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Best of Mark Pilarski

Gaming Guru

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Code red on these two blood-donor bets

16 June 2003

Dear Mark,

On a craps table, there are spaces with a "C" or "E" in a circle. I know that the "C" is for craps and the "E" is for eleven. Does betting on these circles differ from the regular "any craps" bet? Jim E.

Somewhat, Jim, tag along.

With any craps (2, 3 or 12), you are betting that the next roll will be a 2, 3, or 12. Payout for a win is 7:1; but house edge floats up there at 11.1%. Players making this wager believe that their loss on the pass line bet (because of a craps: 2, 3, or 12) is nullified by the win on this bet. Yet, these canny players may not realize that offsetting a loss with a win doesn't change the steep house edge on an Any Craps bet.

As for a C & E (Craps-Eleven, which means 2, 3, 11 or 12), the letters C and E represent two different bets. The C component places a wager on the "any craps" betting area. The E segment places a wager on the Any 11 bet. The C payout for a 2, 3 or 12 is 3:1. The E payout for an 11 is 7:1.

While observing a crap game last week, I overheard the dealer recommend NOT making a C & E wager to a player. He mouthed, "Fuhgeddaboudit, it's a slow bleed."

The "slow bleed" in gamblingo, Jim, is losing your bankroll in a slow and consistent manner. No matter how you bet, you cannot win enough back to come out even. Aye, Jimbo, you might hit an occasional C & E or any craps, but you will lose over the long haul.

The dealer was correct in informing the player that the C & E is a bloodshed bet, but his warning was too modest. Betting either any craps or a C & E, both with a house edge in double digits, is more like hemorrhaging.


Dear Mark,

When I play Deuces Wild on my computer, if I draw two pairs (for example 9s and 4s) the tutorial on the CD tells me to discard one of the pairs and draw three. This does not seem to be a good idea. Could I have your opinion on this please? Jack C.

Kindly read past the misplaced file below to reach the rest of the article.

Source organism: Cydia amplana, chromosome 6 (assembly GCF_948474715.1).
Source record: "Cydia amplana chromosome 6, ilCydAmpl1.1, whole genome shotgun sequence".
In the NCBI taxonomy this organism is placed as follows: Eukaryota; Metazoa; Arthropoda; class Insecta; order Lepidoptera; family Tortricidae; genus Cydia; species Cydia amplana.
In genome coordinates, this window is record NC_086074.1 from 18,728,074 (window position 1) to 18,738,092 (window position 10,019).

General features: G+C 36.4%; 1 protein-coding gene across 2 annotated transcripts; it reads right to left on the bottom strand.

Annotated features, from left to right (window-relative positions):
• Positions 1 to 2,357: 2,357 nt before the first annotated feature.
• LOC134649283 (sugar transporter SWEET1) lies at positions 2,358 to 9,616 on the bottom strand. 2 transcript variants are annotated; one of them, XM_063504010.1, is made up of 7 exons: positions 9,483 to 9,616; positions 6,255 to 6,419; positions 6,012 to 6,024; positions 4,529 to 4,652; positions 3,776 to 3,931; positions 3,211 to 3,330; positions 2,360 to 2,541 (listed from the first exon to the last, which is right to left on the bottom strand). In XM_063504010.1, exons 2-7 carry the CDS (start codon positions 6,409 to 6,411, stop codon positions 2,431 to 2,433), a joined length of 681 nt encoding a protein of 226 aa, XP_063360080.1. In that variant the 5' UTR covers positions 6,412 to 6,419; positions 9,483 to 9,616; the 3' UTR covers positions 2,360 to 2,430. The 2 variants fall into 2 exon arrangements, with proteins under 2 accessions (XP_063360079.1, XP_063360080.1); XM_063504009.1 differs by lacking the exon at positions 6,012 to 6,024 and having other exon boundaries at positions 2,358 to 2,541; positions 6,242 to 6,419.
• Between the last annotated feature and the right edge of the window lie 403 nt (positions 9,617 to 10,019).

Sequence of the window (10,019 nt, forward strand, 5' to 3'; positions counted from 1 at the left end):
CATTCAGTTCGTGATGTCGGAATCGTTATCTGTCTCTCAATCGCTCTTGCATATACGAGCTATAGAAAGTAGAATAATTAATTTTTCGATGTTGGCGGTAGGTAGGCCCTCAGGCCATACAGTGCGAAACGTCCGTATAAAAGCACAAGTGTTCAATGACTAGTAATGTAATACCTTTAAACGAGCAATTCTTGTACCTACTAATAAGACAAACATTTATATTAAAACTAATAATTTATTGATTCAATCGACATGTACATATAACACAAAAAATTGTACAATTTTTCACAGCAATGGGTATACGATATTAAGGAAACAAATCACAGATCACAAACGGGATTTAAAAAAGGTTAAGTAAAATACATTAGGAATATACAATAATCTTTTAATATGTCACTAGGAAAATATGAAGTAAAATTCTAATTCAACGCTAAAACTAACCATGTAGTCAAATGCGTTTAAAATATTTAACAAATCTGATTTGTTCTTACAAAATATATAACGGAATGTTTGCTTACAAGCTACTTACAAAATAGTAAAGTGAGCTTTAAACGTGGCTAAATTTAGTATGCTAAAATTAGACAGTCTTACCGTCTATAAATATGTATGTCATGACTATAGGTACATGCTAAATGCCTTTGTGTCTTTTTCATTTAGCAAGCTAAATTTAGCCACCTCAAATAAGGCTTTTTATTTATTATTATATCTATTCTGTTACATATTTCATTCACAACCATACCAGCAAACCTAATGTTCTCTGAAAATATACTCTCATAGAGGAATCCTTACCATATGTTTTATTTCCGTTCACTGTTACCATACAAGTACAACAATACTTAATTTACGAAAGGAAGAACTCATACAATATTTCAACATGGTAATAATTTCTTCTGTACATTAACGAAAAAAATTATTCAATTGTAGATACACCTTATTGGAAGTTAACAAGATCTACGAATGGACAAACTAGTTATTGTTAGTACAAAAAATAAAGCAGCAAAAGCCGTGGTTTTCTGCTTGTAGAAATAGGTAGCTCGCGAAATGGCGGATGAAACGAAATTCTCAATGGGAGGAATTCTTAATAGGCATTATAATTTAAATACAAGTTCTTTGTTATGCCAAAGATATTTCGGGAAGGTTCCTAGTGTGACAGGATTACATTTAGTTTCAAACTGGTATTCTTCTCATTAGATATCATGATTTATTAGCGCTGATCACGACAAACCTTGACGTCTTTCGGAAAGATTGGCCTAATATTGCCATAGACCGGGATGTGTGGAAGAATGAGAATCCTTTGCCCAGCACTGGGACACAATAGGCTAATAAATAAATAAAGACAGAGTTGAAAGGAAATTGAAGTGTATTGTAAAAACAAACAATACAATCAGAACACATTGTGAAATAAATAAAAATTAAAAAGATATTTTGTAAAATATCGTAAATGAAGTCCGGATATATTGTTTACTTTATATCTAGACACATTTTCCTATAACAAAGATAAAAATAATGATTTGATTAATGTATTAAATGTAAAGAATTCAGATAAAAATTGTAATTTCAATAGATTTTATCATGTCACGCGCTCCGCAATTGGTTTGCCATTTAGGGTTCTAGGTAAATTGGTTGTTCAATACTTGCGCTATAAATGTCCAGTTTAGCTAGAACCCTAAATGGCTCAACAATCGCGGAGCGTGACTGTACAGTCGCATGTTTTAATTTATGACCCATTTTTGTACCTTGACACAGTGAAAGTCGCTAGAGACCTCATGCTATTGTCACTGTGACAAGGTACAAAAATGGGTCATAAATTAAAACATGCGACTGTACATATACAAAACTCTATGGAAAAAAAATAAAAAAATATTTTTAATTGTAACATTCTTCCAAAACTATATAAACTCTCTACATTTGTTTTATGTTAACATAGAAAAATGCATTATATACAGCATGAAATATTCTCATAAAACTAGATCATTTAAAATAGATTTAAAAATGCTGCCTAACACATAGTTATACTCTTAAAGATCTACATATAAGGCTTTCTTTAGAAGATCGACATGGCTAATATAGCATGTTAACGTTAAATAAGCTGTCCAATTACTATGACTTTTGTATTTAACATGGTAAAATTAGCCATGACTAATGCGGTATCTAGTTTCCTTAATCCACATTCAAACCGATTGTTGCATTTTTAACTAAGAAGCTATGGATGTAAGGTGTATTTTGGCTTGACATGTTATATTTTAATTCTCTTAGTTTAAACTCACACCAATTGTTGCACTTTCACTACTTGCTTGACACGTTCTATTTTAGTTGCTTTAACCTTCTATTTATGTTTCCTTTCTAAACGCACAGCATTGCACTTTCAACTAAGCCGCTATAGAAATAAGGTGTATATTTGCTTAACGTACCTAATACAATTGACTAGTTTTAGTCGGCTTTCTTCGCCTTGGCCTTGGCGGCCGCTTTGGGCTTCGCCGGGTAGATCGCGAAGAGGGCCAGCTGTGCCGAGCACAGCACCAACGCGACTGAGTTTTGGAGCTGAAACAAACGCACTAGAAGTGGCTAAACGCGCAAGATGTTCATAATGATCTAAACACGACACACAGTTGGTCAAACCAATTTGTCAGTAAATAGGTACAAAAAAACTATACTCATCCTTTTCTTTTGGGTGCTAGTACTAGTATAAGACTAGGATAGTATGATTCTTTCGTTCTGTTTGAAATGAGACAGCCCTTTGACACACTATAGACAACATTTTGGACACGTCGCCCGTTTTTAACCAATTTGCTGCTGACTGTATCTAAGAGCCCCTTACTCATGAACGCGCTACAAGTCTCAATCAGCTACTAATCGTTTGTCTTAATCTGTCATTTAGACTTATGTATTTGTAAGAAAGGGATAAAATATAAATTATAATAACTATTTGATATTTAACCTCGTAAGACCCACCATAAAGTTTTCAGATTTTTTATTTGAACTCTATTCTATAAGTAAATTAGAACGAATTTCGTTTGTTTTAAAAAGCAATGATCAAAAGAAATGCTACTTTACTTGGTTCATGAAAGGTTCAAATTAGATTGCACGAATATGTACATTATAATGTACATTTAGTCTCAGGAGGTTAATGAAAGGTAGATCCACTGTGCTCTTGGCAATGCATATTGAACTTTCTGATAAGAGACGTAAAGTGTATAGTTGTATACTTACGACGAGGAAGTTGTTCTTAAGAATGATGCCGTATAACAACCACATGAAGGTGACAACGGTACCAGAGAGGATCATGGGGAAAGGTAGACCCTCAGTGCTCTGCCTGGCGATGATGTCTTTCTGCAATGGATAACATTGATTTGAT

Add Yours Truly to the vast coalition of gaming experts (and I've read 'em all) who will firmly tell you that holding two pairs is a misguided move which deviates from perfect basic strategy. WHY?

The essential thing to remember when playing Deuces Wild video poker is that the four twos (deuces) in the deck are not just wild; they're savage! and can be substituted for any other card, for any rank, in any suit. So, you never, ever discard a deuce. Because you have a fair chance at these four savages to help make up winning combinations, the lowest payout in Deuces Wild is for three-of-a-kind. Unlike a Jacks or Better machine, two pairs in Deuces Wild gets you squat.

One of the more notable player errors in Deuces Wild is the sticky unwillingness to throw away one of the two pairs. This is an important strategy, in that you want to make room for those additional cards which could include a deuce or two.

So Jack, never keep two pairs in Deuces Wild video. Select one or the other (rank doesn't matter). Keeping that single pair gives you a better expected outcome, and three-of-a-kind, the minimum scheduled payout, ain't all that bad.


Gambling quote of the week: "Gambling has held human beings in thrall for millennia. It has been engaged in everywhere, from the dregs of society to the most respectable circles." Peter L Bernstein, Against the Gods

Recent Articles
Best of Mark Pilarski
Mark Pilarski

As a recognized authority on casino gambling, Mark Pilarski survived 18 years in the casino trenches, working for seven different casinos. Mark now writes a nationally syndicated gambling column, is a university lecturer, author, reviewer and contributing editor for numerous gaming periodicals, and is the creator of the best-selling, award-winning audiocassette series on casino gambling, Hooked on Winning.
Mark Pilarski
As a recognized authority on casino gambling, Mark Pilarski survived 18 years in the casino trenches, working for seven different casinos. Mark now writes a nationally syndicated gambling column, is a university lecturer, author, reviewer and contributing editor for numerous gaming periodicals, and is the creator of the best-selling, award-winning audiocassette series on casino gambling, Hooked on Winning.